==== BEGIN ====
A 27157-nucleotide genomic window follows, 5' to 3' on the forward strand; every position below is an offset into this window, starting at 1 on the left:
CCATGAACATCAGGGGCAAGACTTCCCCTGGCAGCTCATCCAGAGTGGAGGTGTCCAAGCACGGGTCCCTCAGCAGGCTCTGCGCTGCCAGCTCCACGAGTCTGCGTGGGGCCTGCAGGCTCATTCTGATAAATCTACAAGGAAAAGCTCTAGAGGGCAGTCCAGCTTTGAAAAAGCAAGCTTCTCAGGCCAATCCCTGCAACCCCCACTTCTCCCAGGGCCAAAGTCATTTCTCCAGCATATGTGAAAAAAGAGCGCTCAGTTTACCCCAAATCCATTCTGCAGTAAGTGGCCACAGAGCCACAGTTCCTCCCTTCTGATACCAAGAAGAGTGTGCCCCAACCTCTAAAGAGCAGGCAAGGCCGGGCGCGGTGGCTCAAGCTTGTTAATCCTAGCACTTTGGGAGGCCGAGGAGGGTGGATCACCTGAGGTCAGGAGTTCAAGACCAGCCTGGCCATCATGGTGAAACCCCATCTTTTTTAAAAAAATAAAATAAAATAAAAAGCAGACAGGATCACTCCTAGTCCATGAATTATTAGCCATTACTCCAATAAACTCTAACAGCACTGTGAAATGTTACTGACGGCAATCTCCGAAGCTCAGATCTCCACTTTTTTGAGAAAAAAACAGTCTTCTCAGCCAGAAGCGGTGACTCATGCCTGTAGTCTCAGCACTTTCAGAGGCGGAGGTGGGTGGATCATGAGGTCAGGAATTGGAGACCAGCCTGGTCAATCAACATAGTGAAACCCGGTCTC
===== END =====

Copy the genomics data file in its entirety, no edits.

A 27157-nucleotide genomic window follows, 5' to 3' on the forward strand; every position below is an offset into this window, starting at 1 on the left:
CCATGAACATCAGGGGCAAGACTTCCCCTGGCAGCTCATCCAGAGTGGAGGTGTCCAAGCACGGGTCCCTCAGCAGGCTCTGCGCTGCCAGCTCCACGAGTCTGCGTGGGGCCTGCAGGCTCATTCTGATAAATCTACAAGGAAAAGCTCTAGAGGGCAGTCCAGCTTTGAAAAAGCAAGCTTCTCAGGCCAATCCCTGCAACCCCCACTTCTCCCAGGGCCAAAGTCATTTCTCCAGCATATGTGAAAAAAGAGCGCTCAGTTTACCCCAAATCCATTCTGCAGTAAGTGGCCACAGAGCCACAGTTCCTCCCTTCTGATACCAAGAAGAGTGTGCCCCAACCTCTAAAGAGCAGGCAAGGCCGGGCGCGGTGGCTCAAGCTTGTTAATCCTAGCACTTTGGGAGGCCGAGGAGGGTGGATCACCTGAGGTCAGGAGTTCAAGACCAGCCTGGCCATCATGGTGAAACCCCATCTTTTTTAAAAAAATAAAATAAAATAAAAAGCAGACAGGATCACTCCTAGTCCATGAATTATTAGCCATTACTCCAATAAACTCTAACAGCACTGTGAAATGTTACTGACGGCAATCTCCGAAGCTCAGATCTCCACTTTTTTGAGAAAAAAACAGTCTTCTCAGCCAGAAGCGGTGACTCATGCCTGTAGTCTCAGCACTTTCAGAGGCGGAGGTGGGTGGATCATGAGGTCAGGAATTGGAGACCAGCCTGGTCAATCAACATAGTGAAACCCGGTCTC